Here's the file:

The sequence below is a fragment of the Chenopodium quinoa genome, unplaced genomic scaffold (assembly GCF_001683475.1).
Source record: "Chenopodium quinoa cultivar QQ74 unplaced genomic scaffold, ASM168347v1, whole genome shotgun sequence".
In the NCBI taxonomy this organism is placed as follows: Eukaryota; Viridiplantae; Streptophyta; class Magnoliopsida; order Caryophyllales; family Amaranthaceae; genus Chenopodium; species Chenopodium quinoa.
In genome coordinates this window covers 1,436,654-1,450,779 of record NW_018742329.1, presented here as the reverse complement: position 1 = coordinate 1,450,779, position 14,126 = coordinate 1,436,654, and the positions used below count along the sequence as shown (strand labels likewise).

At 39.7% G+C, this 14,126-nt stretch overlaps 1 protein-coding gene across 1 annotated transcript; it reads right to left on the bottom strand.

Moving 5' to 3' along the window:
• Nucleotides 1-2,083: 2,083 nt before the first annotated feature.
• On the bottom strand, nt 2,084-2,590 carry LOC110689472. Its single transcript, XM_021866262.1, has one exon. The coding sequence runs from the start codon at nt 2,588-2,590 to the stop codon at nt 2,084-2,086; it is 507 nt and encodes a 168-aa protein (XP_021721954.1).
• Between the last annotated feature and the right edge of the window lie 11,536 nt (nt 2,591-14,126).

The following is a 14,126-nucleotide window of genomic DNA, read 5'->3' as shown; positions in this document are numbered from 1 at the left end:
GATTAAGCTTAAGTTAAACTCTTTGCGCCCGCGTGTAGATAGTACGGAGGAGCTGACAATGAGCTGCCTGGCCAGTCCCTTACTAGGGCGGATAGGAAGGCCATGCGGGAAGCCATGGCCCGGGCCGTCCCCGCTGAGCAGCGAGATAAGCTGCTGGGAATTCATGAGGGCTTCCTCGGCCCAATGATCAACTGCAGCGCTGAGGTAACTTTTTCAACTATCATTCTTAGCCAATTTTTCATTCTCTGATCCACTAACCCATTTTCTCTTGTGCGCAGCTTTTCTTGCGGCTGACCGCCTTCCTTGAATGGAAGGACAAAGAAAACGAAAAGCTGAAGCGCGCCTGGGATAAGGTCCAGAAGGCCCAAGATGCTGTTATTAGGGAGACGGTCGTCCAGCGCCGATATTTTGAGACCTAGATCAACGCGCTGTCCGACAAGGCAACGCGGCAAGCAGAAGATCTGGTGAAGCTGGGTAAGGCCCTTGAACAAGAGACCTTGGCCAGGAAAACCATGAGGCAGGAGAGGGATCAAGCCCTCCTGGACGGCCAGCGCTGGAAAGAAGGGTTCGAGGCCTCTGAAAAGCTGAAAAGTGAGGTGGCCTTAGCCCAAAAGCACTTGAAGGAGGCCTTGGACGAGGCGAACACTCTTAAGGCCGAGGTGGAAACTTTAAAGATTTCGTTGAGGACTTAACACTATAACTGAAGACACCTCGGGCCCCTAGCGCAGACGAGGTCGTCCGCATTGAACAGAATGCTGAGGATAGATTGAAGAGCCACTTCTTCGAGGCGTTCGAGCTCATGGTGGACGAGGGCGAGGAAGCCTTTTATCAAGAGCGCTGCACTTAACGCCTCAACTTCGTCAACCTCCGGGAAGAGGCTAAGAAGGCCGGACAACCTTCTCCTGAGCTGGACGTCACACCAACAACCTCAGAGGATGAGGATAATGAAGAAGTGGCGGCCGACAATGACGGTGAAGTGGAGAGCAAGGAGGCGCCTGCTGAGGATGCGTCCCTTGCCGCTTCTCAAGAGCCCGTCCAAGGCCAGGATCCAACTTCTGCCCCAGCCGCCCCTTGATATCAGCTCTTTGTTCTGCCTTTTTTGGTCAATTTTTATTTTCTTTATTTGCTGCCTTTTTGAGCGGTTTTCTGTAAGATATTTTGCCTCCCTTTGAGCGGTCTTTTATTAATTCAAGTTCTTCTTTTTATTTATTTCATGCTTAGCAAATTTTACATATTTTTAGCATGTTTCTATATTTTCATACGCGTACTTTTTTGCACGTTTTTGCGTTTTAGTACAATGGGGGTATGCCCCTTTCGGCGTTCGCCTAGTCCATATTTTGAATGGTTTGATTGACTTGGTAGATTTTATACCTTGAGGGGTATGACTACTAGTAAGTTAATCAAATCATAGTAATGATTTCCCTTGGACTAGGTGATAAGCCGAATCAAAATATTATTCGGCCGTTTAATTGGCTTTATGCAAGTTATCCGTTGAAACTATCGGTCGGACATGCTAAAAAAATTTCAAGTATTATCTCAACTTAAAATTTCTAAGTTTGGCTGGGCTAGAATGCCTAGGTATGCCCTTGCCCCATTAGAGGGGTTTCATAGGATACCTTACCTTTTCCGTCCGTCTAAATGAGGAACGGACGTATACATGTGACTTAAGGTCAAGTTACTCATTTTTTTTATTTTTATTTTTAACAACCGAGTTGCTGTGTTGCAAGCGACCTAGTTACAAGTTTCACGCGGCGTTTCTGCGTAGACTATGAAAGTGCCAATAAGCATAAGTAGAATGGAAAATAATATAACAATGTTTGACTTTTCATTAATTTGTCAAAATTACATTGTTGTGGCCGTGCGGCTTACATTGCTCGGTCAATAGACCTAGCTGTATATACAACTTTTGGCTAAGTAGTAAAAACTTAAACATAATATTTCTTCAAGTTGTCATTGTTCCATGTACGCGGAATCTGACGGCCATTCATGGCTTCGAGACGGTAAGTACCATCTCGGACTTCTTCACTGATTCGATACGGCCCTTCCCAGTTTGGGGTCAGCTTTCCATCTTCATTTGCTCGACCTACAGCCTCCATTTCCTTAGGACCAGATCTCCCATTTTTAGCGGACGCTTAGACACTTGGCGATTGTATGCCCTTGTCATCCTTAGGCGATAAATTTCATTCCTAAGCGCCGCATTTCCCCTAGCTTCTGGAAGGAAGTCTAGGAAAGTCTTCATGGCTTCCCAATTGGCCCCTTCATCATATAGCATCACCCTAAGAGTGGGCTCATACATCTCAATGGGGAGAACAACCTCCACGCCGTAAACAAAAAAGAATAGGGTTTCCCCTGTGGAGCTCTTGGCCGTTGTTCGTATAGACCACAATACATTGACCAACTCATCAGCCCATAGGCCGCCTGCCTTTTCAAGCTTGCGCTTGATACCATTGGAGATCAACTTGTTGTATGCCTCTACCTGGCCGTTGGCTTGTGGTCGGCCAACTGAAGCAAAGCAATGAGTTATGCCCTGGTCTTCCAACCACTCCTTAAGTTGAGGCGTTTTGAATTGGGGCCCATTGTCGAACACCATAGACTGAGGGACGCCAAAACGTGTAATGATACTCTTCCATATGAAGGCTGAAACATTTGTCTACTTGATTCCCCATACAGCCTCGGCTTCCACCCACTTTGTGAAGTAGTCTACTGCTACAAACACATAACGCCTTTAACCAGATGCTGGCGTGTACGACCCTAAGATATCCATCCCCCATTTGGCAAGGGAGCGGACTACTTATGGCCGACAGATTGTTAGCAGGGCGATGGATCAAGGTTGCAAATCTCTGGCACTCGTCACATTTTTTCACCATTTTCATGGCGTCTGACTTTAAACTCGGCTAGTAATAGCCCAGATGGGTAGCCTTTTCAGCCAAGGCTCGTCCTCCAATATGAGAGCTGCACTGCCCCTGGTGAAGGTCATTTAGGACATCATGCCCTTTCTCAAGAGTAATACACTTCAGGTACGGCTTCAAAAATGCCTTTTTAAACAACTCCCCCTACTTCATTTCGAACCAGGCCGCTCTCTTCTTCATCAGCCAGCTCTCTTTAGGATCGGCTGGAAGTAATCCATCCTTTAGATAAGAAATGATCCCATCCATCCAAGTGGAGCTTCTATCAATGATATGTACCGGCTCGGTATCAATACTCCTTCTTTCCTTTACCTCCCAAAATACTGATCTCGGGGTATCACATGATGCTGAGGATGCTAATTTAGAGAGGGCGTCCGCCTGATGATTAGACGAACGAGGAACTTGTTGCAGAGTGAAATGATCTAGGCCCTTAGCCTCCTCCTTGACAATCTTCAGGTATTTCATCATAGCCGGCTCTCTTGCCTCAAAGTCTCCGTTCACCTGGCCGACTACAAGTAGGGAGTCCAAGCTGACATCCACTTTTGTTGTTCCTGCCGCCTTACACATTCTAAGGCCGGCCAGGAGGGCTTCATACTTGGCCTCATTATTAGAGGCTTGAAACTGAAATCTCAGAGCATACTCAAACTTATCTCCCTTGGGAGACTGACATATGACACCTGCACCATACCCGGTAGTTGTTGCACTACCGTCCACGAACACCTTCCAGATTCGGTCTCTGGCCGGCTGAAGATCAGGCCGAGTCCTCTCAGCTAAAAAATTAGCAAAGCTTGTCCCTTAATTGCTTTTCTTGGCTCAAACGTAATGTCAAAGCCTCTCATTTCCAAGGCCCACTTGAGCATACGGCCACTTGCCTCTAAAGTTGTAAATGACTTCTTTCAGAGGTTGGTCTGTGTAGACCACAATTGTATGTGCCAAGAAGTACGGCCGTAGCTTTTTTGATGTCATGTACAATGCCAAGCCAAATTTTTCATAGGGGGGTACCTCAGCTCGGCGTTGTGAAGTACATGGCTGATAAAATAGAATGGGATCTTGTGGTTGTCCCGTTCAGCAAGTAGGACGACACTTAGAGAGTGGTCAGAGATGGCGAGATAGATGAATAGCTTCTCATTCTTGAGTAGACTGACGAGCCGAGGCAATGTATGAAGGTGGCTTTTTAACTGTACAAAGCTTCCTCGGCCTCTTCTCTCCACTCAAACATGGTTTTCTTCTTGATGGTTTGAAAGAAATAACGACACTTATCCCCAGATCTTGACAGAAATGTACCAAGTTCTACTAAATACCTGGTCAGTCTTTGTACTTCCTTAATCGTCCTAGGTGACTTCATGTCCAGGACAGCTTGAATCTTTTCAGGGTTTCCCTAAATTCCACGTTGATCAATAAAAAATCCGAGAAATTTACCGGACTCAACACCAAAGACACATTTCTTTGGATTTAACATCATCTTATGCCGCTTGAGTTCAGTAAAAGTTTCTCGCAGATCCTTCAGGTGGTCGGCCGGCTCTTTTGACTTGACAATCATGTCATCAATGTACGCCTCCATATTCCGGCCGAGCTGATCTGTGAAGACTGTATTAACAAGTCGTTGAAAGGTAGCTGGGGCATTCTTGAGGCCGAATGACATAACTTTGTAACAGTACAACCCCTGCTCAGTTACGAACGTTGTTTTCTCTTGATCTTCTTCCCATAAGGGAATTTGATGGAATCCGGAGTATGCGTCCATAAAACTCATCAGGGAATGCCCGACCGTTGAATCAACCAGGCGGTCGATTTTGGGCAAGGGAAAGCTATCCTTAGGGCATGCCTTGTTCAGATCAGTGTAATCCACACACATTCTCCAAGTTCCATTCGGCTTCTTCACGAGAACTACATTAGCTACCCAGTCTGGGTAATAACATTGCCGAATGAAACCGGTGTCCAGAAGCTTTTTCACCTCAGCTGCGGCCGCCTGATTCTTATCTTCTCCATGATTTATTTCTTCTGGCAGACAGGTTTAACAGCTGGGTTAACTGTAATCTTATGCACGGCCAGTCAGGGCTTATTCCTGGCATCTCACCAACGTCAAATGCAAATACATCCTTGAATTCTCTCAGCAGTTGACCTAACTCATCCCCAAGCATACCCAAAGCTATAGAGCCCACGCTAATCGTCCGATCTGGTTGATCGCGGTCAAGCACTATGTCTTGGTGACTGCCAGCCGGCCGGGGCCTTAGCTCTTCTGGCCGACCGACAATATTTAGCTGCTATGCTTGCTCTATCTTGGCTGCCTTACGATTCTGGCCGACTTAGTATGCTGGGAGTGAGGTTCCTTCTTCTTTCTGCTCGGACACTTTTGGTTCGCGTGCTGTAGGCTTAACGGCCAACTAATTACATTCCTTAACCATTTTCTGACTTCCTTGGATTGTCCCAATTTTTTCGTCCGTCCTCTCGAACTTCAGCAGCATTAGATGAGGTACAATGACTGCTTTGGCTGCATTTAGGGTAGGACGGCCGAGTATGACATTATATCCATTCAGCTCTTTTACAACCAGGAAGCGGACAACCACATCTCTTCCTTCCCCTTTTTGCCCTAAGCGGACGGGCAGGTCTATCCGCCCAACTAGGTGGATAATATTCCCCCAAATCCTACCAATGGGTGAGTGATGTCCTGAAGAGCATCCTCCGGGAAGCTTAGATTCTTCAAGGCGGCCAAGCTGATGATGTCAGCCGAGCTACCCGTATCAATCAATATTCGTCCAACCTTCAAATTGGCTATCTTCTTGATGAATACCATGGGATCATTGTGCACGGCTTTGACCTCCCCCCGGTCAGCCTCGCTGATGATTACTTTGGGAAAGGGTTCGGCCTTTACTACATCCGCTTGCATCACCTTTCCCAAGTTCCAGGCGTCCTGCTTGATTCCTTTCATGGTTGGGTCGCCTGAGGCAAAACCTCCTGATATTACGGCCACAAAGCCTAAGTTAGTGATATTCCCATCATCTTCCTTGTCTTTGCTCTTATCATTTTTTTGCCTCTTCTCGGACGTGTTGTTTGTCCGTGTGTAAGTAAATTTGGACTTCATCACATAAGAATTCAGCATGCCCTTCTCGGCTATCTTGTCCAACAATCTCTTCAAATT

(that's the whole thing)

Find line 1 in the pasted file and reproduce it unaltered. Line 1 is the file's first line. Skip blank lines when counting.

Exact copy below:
The sequence below is a fragment of the Chenopodium quinoa genome, unplaced genomic scaffold (assembly GCF_001683475.1).